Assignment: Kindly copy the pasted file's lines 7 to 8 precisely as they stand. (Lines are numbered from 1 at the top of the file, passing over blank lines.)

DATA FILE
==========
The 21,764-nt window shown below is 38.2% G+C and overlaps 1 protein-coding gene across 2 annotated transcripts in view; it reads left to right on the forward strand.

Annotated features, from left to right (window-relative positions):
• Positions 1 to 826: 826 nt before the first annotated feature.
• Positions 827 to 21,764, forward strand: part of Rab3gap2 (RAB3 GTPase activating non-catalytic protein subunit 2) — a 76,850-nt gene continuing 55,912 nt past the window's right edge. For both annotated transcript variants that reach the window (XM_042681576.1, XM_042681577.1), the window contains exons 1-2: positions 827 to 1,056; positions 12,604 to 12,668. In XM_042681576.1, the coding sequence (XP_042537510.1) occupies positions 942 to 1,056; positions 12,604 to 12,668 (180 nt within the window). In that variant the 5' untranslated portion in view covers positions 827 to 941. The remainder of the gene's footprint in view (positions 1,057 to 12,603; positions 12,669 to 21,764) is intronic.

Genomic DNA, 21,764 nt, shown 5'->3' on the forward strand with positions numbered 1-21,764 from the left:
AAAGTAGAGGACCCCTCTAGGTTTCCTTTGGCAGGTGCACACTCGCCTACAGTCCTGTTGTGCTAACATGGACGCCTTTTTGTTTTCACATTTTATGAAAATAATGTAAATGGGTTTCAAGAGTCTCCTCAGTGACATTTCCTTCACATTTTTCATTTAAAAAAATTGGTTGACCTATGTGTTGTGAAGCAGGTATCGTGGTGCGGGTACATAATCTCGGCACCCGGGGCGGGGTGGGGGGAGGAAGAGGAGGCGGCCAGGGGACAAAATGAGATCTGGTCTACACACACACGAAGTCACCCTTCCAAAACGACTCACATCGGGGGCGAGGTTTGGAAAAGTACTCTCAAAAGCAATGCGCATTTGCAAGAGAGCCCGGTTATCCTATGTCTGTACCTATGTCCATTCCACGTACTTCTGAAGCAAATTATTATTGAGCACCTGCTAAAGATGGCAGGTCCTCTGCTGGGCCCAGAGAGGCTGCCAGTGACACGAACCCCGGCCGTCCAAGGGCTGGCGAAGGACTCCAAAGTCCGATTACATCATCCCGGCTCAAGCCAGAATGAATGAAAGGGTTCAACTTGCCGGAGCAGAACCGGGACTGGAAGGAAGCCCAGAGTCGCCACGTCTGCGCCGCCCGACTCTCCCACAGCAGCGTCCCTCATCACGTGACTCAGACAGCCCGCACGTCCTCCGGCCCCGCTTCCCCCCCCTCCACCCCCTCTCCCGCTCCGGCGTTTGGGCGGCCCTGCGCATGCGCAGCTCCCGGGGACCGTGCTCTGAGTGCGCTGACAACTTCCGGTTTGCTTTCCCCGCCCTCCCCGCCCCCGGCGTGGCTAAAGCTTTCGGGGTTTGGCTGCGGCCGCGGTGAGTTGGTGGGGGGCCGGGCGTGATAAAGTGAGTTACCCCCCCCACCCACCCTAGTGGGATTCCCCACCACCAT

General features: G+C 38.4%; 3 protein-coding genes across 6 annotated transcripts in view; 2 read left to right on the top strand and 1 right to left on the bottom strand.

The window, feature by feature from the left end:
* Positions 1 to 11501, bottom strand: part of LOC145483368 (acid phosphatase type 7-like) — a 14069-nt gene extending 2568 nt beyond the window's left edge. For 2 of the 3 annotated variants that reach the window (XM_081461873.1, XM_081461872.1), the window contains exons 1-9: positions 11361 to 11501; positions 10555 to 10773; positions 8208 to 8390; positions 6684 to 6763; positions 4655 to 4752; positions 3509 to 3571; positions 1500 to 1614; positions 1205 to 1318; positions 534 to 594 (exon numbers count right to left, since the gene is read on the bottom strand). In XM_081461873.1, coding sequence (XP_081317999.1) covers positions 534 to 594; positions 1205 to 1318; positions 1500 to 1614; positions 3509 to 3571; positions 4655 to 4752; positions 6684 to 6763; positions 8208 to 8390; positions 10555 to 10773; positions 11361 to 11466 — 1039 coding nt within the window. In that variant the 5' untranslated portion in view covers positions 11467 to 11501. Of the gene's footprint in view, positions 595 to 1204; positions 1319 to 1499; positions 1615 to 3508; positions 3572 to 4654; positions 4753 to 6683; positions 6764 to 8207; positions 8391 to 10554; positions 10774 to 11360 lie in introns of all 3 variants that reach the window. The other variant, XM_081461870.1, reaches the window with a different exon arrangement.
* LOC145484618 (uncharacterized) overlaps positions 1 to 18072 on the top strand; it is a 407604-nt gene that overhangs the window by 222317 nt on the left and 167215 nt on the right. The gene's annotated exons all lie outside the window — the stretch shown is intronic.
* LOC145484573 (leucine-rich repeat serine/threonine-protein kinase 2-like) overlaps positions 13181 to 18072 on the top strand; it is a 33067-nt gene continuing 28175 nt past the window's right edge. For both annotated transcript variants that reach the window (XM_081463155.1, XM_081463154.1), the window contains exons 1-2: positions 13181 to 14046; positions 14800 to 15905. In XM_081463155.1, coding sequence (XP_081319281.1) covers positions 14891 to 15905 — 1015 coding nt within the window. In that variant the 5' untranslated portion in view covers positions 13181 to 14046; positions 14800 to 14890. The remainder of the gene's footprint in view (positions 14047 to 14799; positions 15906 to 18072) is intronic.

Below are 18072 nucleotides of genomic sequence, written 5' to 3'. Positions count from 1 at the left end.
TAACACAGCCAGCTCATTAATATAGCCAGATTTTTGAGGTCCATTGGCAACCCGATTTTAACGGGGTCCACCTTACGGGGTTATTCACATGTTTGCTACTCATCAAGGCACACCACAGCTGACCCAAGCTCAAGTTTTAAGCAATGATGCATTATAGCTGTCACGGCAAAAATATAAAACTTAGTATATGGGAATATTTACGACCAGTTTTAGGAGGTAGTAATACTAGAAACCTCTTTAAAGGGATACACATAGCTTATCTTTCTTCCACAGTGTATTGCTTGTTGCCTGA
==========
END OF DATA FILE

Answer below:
General features: G+C 38.4%; 3 protein-coding genes across 6 annotated transcripts in view; 2 read left to right on the top strand and 1 right to left on the bottom strand.

The window, feature by feature from the left end: